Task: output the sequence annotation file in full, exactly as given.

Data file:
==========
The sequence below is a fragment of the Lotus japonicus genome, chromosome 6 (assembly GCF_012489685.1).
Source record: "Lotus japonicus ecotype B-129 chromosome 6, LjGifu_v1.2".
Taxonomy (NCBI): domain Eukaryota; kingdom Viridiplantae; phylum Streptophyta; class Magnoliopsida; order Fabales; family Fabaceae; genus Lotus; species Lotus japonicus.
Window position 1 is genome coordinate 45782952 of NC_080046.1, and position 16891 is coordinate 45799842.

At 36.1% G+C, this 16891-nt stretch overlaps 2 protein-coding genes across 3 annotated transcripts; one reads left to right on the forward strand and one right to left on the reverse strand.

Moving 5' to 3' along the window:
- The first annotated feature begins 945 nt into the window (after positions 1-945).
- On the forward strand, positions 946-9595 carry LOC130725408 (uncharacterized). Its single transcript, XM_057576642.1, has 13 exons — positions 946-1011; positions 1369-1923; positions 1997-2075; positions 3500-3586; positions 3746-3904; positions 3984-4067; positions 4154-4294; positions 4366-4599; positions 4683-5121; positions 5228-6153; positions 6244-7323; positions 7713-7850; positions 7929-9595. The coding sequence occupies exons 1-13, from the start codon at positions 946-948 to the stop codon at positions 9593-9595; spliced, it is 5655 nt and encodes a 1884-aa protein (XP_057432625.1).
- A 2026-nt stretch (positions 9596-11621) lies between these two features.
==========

The sequence below is a fragment of the Lotus japonicus genome, chromosome 6 (assembly GCF_012489685.1).
Source record: "Lotus japonicus ecotype B-129 chromosome 6, LjGifu_v1.2".
Taxonomy (NCBI): domain Eukaryota; kingdom Viridiplantae; phylum Streptophyta; class Magnoliopsida; order Fabales; family Fabaceae; genus Lotus; species Lotus japonicus.
Window position 1 is genome coordinate 45782952 of NC_080046.1, and position 16891 is coordinate 45799842.

At 36.1% G+C, this 16891-nt stretch overlaps 2 protein-coding genes across 3 annotated transcripts; one reads left to right on the forward strand and one right to left on the reverse strand.

Moving 5' to 3' along the window:
- The first annotated feature begins 945 nt into the window (after positions 1-945).
- On the forward strand, positions 946-9595 carry LOC130725408 (uncharacterized). Its single transcript, XM_057576642.1, has 13 exons — positions 946-1011; positions 1369-1923; positions 1997-2075; positions 3500-3586; positions 3746-3904; positions 3984-4067; positions 4154-4294; positions 4366-4599; positions 4683-5121; positions 5228-6153; positions 6244-7323; positions 7713-7850; positions 7929-9595. The coding sequence occupies exons 1-13, from the start codon at positions 946-948 to the stop codon at positions 9593-9595; spliced, it is 5655 nt and encodes a 1884-aa protein (XP_057432625.1).
- A 2026-nt stretch (positions 9596-11621) lies between these two features.